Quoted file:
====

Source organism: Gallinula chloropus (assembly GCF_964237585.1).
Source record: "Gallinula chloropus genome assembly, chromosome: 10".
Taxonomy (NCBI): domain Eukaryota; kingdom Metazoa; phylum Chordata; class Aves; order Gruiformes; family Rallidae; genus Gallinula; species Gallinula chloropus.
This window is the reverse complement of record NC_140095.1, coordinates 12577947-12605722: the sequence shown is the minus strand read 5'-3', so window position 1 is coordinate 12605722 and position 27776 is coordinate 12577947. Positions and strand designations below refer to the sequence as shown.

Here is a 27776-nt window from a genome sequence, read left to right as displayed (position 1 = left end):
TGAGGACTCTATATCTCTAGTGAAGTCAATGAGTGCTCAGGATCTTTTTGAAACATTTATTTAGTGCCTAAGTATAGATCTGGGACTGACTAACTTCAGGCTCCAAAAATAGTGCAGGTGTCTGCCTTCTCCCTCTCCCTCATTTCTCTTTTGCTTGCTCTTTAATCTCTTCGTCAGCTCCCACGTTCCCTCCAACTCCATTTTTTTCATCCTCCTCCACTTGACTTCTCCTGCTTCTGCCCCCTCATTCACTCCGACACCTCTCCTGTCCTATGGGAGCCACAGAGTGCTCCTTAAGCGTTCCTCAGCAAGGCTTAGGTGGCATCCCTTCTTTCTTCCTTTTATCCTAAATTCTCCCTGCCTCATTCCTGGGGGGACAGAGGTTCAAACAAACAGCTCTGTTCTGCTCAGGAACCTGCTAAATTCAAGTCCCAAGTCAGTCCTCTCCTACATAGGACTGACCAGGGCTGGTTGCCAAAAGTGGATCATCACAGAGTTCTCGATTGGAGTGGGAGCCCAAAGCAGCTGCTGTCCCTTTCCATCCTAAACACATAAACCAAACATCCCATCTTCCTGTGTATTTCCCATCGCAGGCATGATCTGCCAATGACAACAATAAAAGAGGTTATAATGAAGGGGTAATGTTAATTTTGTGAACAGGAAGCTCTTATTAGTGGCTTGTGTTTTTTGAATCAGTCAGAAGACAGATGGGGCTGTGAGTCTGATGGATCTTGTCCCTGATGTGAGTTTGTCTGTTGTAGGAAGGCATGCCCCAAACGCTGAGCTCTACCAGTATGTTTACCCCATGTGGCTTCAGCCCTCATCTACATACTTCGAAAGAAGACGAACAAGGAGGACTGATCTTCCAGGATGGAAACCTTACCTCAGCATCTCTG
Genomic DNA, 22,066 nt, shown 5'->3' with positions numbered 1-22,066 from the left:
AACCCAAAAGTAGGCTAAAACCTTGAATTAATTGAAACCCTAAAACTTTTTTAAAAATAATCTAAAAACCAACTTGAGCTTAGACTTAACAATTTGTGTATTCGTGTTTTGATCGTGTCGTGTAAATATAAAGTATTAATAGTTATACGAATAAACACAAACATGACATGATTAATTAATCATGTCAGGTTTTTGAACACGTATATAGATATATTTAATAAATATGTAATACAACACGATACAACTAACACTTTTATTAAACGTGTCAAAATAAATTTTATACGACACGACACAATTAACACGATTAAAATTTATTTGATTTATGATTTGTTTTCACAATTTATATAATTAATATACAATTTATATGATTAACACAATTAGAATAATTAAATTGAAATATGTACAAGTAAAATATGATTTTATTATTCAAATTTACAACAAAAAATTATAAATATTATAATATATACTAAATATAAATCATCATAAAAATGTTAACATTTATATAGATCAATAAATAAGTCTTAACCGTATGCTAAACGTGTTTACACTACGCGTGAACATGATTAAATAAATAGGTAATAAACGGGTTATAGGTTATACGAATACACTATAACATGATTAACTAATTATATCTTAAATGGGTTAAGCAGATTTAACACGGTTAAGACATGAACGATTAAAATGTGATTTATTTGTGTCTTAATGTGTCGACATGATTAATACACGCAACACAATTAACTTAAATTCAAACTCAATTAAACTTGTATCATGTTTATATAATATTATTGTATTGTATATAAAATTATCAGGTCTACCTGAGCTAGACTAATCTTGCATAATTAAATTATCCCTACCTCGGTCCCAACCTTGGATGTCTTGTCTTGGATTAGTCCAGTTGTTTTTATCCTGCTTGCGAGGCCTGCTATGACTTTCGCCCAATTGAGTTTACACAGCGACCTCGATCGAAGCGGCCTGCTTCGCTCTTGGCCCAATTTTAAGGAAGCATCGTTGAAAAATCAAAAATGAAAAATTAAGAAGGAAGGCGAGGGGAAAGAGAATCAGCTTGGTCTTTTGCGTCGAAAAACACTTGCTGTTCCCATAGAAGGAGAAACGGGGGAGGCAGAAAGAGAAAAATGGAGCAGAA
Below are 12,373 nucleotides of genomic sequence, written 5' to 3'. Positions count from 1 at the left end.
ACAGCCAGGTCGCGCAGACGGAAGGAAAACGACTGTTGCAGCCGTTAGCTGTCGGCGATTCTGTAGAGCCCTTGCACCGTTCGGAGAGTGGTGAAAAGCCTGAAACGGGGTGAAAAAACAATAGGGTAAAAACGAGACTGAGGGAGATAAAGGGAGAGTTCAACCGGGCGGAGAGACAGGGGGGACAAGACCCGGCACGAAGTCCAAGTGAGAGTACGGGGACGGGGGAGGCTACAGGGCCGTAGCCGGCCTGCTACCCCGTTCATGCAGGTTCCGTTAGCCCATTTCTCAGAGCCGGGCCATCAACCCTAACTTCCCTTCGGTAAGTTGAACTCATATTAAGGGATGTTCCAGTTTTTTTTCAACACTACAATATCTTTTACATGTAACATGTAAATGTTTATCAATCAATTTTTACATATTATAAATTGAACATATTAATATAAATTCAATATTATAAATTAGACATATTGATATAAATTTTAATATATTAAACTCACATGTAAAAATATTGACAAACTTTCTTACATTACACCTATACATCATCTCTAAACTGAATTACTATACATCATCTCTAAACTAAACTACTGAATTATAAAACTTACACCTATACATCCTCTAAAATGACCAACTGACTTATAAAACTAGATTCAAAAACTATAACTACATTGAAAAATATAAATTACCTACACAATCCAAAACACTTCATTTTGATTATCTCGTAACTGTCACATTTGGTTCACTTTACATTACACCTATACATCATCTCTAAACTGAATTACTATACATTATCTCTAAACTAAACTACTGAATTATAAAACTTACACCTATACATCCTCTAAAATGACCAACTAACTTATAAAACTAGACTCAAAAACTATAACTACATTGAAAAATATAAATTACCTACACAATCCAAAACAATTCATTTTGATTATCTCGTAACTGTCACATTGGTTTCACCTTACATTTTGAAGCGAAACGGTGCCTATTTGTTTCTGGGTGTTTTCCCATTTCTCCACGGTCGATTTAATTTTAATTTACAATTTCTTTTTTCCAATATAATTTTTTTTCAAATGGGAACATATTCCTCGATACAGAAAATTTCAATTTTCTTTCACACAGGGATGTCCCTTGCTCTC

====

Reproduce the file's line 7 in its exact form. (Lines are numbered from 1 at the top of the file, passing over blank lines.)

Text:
Genomic DNA, 22,066 nt, shown 5'->3' with positions numbered 1-22,066 from the left: